Farmer controlled milk processor First Milk has unveiled a significant loss on lower revenues from its latest full year of trading, quantifying the problems that caused it to delay farmer payments earlier in the year.
The business has posted a pre-tax loss of £24.9 million on sales of £442.2m in the year ended March 31st 2015, compared to a loss of £4.3m on £610.5m in the previous twelve months. Net bank borrowing at the year-end was down slightly to £60.3m from £62.7m at the end of March 2014. The business finished the latest full year with capital and reserve assets of £6m, down from £35.9m previously.
Outgoing First Milk chairman Sir Jim Paice says the business was affected by impacted the collapse in the value of dairy products since spring 2014, which “resulted in a decline in value in excess of 50% with material reductions month-on-month”. This was exacerbated by the company failing to reduce the milk prices paid to its members fast enough to align them with the returns being generated by the business. At the same time, there was a significant increase in UK milk production, and the business lost a major cheese contract with Morrisons in March 2014, forcing it to process more liquid milk into dairy products at a time when their value was falling.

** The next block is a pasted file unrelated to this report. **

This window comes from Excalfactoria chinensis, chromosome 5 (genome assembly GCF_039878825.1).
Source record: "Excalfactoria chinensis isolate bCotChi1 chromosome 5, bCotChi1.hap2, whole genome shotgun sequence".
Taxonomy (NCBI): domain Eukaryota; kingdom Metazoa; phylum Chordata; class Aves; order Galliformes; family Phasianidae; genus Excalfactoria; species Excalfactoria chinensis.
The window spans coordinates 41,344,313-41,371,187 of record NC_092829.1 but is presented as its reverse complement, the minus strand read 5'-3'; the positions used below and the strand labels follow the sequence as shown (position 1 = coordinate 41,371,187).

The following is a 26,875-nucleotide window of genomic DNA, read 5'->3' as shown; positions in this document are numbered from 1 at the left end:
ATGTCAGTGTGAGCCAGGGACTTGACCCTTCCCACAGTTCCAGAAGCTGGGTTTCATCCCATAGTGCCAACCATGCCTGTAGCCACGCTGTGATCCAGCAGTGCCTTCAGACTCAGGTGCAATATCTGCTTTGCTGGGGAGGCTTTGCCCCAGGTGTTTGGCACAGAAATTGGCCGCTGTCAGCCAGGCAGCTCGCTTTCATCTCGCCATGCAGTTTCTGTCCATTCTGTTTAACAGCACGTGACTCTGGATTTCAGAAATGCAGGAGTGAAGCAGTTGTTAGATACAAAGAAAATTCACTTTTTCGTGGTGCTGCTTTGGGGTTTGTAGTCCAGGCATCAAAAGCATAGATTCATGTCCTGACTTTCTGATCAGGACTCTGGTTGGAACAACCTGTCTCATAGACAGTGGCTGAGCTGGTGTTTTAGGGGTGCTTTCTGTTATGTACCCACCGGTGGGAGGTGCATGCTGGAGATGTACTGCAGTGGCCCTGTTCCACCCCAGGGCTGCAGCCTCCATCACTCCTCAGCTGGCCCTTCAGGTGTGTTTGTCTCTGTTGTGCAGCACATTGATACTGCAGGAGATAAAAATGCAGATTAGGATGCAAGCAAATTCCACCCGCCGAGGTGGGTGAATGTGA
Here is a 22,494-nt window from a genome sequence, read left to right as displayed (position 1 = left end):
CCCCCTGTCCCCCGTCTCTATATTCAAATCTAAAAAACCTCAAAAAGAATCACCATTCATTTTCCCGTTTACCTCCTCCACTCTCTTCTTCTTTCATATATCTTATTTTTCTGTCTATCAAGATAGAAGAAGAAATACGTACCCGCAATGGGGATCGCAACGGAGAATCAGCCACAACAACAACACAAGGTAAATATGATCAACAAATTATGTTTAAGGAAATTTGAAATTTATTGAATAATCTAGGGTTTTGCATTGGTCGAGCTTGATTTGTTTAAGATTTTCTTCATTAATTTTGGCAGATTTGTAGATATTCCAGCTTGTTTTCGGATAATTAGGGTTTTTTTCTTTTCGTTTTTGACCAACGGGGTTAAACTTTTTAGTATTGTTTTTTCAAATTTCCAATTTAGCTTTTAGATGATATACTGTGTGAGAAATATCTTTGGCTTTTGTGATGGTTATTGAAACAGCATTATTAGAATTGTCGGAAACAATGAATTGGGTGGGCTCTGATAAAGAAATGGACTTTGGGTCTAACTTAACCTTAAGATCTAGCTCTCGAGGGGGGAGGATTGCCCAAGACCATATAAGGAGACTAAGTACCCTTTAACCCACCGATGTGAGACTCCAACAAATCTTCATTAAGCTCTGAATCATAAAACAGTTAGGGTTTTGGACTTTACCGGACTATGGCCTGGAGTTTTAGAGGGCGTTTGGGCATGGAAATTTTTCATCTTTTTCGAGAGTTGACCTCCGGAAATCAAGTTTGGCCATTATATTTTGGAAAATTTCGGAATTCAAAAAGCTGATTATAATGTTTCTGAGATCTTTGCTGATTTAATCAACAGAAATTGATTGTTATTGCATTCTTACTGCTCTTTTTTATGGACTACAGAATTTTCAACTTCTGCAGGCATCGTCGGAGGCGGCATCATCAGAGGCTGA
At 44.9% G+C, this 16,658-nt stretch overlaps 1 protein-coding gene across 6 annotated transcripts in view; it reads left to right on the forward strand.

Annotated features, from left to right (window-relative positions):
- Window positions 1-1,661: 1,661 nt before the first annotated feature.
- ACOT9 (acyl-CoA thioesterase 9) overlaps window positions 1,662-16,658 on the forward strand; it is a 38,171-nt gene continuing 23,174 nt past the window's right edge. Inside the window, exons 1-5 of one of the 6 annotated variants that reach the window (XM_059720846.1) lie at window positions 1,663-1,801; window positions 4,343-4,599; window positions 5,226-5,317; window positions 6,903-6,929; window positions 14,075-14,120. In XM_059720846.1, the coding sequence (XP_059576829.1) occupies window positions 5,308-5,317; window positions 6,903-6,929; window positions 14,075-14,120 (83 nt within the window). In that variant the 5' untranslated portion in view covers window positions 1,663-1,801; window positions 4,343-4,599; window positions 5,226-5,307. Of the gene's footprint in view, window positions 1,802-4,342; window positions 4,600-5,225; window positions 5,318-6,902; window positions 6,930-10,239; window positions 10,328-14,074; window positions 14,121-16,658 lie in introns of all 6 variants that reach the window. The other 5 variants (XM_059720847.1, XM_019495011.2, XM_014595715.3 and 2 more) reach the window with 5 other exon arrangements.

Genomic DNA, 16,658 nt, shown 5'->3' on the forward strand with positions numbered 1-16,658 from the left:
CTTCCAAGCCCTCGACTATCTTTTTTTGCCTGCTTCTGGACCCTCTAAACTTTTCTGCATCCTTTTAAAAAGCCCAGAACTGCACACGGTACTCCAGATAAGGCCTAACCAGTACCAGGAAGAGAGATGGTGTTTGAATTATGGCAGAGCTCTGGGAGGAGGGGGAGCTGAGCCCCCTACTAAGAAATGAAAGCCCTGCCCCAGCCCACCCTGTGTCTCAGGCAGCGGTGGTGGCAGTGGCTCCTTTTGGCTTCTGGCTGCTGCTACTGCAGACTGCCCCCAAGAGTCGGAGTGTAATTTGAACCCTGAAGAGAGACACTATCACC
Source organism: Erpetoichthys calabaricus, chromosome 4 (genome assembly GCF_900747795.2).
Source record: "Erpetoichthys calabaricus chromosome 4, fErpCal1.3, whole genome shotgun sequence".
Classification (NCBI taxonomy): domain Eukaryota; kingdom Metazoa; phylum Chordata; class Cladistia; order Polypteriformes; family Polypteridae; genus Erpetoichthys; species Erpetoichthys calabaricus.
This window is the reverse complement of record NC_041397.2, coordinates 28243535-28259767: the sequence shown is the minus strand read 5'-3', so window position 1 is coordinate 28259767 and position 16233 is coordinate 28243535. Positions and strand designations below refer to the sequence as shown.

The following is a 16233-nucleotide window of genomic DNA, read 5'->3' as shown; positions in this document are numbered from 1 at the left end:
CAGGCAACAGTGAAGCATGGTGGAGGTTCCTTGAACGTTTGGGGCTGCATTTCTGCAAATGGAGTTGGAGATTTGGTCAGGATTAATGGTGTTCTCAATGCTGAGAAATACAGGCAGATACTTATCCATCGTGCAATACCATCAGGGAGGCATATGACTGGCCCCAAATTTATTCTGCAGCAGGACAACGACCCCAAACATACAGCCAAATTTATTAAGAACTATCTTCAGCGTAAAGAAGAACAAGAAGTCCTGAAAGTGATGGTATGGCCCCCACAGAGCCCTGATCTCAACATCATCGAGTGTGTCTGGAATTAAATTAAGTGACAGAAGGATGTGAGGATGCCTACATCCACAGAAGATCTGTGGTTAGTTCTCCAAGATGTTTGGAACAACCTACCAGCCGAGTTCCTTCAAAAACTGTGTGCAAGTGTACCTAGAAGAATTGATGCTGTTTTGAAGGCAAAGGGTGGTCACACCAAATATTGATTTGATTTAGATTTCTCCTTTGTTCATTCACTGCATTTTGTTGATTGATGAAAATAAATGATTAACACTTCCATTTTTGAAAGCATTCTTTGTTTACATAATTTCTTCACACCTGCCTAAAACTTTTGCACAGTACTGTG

“This led to significant losses as commitments were made with regard to the milk price that would be paid for supplies before the associated revenues, which were impacted by falling market values, were confirmed,” concedes Sir Jim.
The business also had problems with cheese quality, blamed on higher throughput at its creameries, which cost £8m, a whey facility breakdown that cost £1m and a below budget performance from its CNP acquisition.
The company took a series of decisions to reduce risk and costs, including its controversial payment delay in January and the introduction of a two tier payment system. It says that “the financial performance in the current year is much improved and the level of net debt has continued to reduce”. But the accounts concede the business would be at risk if a major creditor demanded immediate repayment of its loans.